|"Atheists are to hold a service in St John the Evangelist Church, Leeds" Photo: Yorkshire Evening Post|
St John the Evangelist, the oldest church in Leeds, dates from 1634. The Grade I listed building which is under the care of the Churches Conservation Trust after being made redundant in 1977 is to echo again to the sound of music although there will be no prayers. In a move designed to "take all of the good bits out of church and leave the religious stuff behind" the church's dedication to St John the Evangelist now sounds singularly inappropriate - story here - but who knows!
The disposal and further use of redundant Christian churches is bound to cause problems of identity simply by their appearance on the basis that 'an elephant is an elephant'. What appears to be a house of God will be seen by observers as a house of God even after deconsecration, a process most will know little if anything about. Although a deconsecrated church becomes just another building, its very appearance in most cases still makes it an act of witness, albeit historically.
Like it or not there is an odd sense of unrecognised 'Godliness' in what the Sunday Assembly movement is doing in a church building. God is love! What they seek is professed to be 'for good'. That can't be bad. One day the 'non-worshippers' may sit in silent contemplation and look around wondering what inspired people to construct the ancient building they are not worshipping in.
Another church in the news is St Peter's Catholic church in Stoke-on-Trent which has been sold to the local Muslim community after they made the best offer. That is not so good. Christ's kingdom is not about money but it is under constant threat from Islam. Providing Muslims with another safe haven where radicalisation may take place looks like another act of submission (the meaning of Islam) while Muslims continue to oppress non-Muslims around the world with muted self criticism and implied approval here by constantly giving ground to an oppressive religio-political system of Islamic expansionism.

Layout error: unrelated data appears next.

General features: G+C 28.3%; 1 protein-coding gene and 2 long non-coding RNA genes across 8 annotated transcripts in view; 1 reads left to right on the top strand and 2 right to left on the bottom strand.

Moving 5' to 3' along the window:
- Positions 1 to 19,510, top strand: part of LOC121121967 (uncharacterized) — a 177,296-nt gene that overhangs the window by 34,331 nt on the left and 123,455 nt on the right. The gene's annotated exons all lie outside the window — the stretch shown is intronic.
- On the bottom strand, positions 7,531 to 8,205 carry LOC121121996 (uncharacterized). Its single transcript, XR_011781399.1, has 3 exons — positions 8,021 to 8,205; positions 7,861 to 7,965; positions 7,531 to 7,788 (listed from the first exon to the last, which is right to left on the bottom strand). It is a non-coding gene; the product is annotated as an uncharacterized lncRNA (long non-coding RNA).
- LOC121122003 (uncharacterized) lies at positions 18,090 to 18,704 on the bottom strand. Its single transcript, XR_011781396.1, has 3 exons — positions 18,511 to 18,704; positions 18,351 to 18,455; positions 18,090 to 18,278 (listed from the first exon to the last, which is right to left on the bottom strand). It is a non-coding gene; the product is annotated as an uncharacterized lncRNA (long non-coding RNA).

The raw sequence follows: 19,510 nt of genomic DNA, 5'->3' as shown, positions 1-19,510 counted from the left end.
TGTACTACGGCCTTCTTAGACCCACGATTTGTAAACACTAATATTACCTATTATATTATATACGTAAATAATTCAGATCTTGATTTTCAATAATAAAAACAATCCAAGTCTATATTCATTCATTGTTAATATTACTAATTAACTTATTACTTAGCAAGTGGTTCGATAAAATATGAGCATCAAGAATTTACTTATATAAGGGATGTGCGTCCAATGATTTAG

Also in the news, reported here, the Prison Officers Association has expressed their concern about the growing power and influence of Muslim gangs in prisons. Inmates are being bullied into converting to Islam with fears that some of the converts could be radicalised, a process which inevitably leads to the slaughter of innocents, here, contradicting claims that Islam is a religion of peace.
Communities around the world constantly suffer under Islam particularly when they are minorities as demonstrated by the latest outrage in Egypt here where drive-by, masked gunmen sprayed a wedding party outside a Coptic Church in Cairo with bullets from automatic weapons killing four people including two young girls. Check 'Voice of the Copts' here for what life is like for minorities under Islam.
In these circumstances 'Let us not pray' is far more attractive than the prayers of those called to prayer five times a day while carrying out their barbarous acts in the name of religion.